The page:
Very early into the book, it was clear that in real life, Bertsche would never be my friend. Much less my own BFF.

She shares with Gretchen Rubin a bubbly enthusiasm and a type-A personality, which I appreciate, but she’s not part of my world at all. She quotes way too much TV series for my comfort level and she is so All-American that as a foreigner I had trouble relating to her  (maybe I’m discriminating, but the sorority allusion made me roll my eyes). Besides, the amount of free time she has (spent on mani-pedi and yoga) clearly made me jealous. And feel quite old. It’s probably a good thing we’ll never meet.

But on paper it was quite pleasant for a while, because Bertsche’s voice is so cheerful and easy-going.

I got the book on Bookmooch one of these days after contemplating my address book full of old friends I don’t have time to call and devoid of any new acquaintances. Friendship in your 30s is a tricky thing, and being a full-time working mother doesn’t help (I was told new friends would come naturally around the playground after school, but that’s our child-minder who gets to go to the playground and have friends, not me). I liked the project of the book better than the actual book itself. I’m all for trying new things and pushing myself to get results, so I can only cheer to her experience of meeting 1 friend a week for one entire year.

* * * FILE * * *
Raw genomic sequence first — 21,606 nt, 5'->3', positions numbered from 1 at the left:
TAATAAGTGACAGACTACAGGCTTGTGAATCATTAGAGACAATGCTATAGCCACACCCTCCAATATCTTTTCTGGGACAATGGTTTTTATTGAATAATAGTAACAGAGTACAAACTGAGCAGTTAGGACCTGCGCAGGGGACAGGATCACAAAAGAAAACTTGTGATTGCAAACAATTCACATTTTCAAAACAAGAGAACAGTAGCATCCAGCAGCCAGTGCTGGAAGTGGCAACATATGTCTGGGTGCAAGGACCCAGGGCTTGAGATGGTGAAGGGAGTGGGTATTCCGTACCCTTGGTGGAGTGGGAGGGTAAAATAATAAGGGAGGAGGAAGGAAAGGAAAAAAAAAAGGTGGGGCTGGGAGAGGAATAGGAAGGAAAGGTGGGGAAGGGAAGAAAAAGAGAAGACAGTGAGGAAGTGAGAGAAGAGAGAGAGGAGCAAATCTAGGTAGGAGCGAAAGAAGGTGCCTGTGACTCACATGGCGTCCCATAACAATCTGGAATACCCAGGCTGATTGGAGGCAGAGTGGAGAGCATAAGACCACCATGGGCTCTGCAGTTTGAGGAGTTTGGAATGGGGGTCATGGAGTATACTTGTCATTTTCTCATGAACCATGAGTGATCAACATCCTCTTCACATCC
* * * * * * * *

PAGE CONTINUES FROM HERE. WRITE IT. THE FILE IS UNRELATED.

But when you translate that into a book (it was first a blog but I didn’t know), it eventually gets exhausting to keep track of everyone. And I felt that the systematic, sometimes forced (read: hectic) search itself precluded any deep relationship. So the end was a bit of a let-down.

That said, reading the book was a good experience itself, forcing me to reevaluate old friendships that have probably waned for good reasons and making me realize how many options we all have close hand to meet new people. Thanks to her, I have finally invited my friendly neighbors! (something Parisians are known to avoid at all cost).

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